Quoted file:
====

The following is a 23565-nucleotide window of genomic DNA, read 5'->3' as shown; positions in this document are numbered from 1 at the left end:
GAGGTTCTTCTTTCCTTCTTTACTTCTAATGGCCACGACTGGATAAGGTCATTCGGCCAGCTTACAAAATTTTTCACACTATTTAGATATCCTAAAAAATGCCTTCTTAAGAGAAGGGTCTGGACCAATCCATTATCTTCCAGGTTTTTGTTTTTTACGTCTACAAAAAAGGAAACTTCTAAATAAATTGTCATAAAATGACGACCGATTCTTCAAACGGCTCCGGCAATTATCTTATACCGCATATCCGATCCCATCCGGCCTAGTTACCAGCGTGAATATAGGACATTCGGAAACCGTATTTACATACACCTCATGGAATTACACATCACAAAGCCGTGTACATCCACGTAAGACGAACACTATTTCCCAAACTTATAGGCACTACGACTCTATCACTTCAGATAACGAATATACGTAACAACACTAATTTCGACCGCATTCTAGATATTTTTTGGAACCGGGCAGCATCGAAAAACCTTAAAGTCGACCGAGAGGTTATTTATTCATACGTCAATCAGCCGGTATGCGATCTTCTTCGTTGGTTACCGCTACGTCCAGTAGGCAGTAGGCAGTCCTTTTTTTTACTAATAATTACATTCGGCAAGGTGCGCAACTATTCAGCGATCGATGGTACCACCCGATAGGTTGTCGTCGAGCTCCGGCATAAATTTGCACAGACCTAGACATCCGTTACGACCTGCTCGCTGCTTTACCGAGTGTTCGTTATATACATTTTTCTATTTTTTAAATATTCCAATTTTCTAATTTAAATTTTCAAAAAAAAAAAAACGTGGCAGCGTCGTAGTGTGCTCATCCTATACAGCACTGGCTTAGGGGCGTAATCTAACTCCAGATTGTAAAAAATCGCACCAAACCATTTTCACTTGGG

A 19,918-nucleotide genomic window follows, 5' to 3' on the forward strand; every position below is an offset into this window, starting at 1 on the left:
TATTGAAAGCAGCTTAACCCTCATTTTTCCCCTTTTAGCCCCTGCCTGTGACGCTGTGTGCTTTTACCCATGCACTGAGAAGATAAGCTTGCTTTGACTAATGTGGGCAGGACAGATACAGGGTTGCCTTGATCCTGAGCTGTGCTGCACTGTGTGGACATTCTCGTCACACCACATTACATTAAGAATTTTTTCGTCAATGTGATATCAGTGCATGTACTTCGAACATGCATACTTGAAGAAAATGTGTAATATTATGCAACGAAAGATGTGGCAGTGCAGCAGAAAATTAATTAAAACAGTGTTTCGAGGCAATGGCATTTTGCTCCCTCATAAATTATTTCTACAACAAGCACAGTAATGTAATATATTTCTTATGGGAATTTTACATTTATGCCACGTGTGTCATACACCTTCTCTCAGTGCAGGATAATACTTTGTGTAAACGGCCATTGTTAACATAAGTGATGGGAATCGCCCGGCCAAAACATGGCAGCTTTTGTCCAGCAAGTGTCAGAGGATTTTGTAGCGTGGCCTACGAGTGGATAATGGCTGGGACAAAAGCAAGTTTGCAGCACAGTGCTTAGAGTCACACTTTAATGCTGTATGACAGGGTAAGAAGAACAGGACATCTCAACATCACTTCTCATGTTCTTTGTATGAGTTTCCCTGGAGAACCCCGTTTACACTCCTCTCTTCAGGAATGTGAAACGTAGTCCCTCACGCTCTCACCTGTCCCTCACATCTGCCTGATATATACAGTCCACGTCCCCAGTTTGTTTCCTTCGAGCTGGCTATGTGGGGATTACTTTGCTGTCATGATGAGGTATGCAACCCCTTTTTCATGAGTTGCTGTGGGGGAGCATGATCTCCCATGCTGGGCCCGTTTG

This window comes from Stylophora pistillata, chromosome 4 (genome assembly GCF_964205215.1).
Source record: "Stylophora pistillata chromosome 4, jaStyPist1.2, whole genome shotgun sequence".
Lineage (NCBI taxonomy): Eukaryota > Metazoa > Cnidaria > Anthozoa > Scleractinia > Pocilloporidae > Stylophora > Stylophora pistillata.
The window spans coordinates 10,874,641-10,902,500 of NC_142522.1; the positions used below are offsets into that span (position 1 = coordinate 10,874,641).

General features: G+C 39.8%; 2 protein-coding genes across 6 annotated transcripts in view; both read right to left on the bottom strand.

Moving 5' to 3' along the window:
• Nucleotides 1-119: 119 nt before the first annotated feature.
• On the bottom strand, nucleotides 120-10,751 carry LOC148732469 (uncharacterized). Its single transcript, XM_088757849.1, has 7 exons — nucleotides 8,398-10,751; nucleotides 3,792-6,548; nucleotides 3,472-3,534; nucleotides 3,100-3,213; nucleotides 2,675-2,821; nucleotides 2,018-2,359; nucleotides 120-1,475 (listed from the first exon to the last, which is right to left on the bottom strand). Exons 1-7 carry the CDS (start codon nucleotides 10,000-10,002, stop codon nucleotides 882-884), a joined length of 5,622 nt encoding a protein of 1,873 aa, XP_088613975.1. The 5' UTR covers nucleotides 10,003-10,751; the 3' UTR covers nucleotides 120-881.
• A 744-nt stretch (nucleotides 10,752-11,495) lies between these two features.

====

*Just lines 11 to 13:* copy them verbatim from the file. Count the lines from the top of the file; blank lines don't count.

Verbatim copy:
• Nucleotides 1-119: 119 nt before the first annotated feature.
• On the bottom strand, nucleotides 120-10,751 carry LOC148732469 (uncharacterized). Its single transcript, XM_088757849.1, has 7 exons — nucleotides 8,398-10,751; nucleotides 3,792-6,548; nucleotides 3,472-3,534; nucleotides 3,100-3,213; nucleotides 2,675-2,821; nucleotides 2,018-2,359; nucleotides 120-1,475 (listed from the first exon to the last, which is right to left on the bottom strand). Exons 1-7 carry the CDS (start codon nucleotides 10,000-10,002, stop codon nucleotides 882-884), a joined length of 5,622 nt encoding a protein of 1,873 aa, XP_088613975.1. The 5' UTR covers nucleotides 10,003-10,751; the 3' UTR covers nucleotides 120-881.
• A 744-nt stretch (nucleotides 10,752-11,495) lies between these two features.